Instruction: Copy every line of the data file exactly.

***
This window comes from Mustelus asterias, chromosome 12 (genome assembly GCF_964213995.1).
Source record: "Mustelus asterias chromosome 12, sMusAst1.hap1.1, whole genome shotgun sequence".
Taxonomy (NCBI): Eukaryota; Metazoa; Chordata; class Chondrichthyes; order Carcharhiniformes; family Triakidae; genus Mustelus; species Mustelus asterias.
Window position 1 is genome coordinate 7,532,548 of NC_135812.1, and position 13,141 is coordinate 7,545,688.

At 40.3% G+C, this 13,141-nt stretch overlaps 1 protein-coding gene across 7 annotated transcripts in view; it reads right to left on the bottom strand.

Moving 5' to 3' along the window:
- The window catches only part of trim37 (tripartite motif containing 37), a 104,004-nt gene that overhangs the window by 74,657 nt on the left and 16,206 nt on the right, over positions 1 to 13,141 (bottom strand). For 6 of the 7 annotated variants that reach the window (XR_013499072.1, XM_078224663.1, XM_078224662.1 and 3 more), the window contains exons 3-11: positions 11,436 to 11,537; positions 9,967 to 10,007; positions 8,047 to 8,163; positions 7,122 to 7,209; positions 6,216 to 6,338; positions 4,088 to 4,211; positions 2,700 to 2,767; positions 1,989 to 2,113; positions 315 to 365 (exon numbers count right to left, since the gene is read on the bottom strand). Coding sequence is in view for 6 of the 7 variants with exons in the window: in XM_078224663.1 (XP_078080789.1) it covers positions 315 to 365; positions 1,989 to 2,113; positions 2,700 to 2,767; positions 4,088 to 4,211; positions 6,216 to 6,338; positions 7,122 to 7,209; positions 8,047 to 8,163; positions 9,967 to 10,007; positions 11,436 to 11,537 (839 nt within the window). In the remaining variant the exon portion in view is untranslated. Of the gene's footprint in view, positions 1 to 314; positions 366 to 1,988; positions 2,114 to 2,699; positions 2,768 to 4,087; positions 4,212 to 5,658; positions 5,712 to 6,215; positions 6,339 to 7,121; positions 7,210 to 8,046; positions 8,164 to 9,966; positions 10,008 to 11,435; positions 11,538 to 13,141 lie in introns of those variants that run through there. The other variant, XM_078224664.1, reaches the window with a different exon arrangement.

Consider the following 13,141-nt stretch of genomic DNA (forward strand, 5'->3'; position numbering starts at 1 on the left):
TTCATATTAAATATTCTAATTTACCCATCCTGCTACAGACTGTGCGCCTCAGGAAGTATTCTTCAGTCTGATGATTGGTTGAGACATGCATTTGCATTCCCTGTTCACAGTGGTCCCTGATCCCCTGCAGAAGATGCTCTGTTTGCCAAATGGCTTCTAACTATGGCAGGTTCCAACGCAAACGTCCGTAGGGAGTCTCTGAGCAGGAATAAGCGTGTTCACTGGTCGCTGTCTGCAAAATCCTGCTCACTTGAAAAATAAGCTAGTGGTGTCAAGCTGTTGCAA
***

This window comes from Mustelus asterias, chromosome 12 (genome assembly GCF_964213995.1).
Source record: "Mustelus asterias chromosome 12, sMusAst1.hap1.1, whole genome shotgun sequence".
Taxonomy (NCBI): Eukaryota; Metazoa; Chordata; class Chondrichthyes; order Carcharhiniformes; family Triakidae; genus Mustelus; species Mustelus asterias.
Window position 1 is genome coordinate 7,532,548 of NC_135812.1, and position 13,141 is coordinate 7,545,688.

At 40.3% G+C, this 13,141-nt stretch overlaps 1 protein-coding gene across 7 annotated transcripts in view; it reads right to left on the bottom strand.

Moving 5' to 3' along the window:
- The window catches only part of trim37 (tripartite motif containing 37), a 104,004-nt gene that overhangs the window by 74,657 nt on the left and 16,206 nt on the right, over positions 1 to 13,141 (bottom strand). For 6 of the 7 annotated variants that reach the window (XR_013499072.1, XM_078224663.1, XM_078224662.1 and 3 more), the window contains exons 3-11: positions 11,436 to 11,537; positions 9,967 to 10,007; positions 8,047 to 8,163; positions 7,122 to 7,209; positions 6,216 to 6,338; positions 4,088 to 4,211; positions 2,700 to 2,767; positions 1,989 to 2,113; positions 315 to 365 (exon numbers count right to left, since the gene is read on the bottom strand). Coding sequence is in view for 6 of the 7 variants with exons in the window: in XM_078224663.1 (XP_078080789.1) it covers positions 315 to 365; positions 1,989 to 2,113; positions 2,700 to 2,767; positions 4,088 to 4,211; positions 6,216 to 6,338; positions 7,122 to 7,209; positions 8,047 to 8,163; positions 9,967 to 10,007; positions 11,436 to 11,537 (839 nt within the window). In the remaining variant the exon portion in view is untranslated. Of the gene's footprint in view, positions 1 to 314; positions 366 to 1,988; positions 2,114 to 2,699; positions 2,768 to 4,087; positions 4,212 to 5,658; positions 5,712 to 6,215; positions 6,339 to 7,121; positions 7,210 to 8,046; positions 8,164 to 9,966; positions 10,008 to 11,435; positions 11,538 to 13,141 lie in introns of those variants that run through there. The other variant, XM_078224664.1, reaches the window with a different exon arrangement.

Consider the following 13,141-nt stretch of genomic DNA (forward strand, 5'->3'; position numbering starts at 1 on the left):
TTCATATTAAATATTCTAATTTACCCATCCTGCTACAGACTGTGCGCCTCAGGAAGTATTCTTCAGTCTGATGATTGGTTGAGACATGCATTTGCATTCCCTGTTCACAGTGGTCCCTGATCCCCTGCAGAAGATGCTCTGTTTGCCAAATGGCTTCTAACTATGGCAGGTTCCAACGCAAACGTCCGTAGGGAGTCTCTGAGCAGGAATAAGCGTGTTCACTGGTCGCTGTCTGCAAAATCCTGCTCACTTGAAAAATAAGCTAGTGGTGTCAAGCTGTTGCAA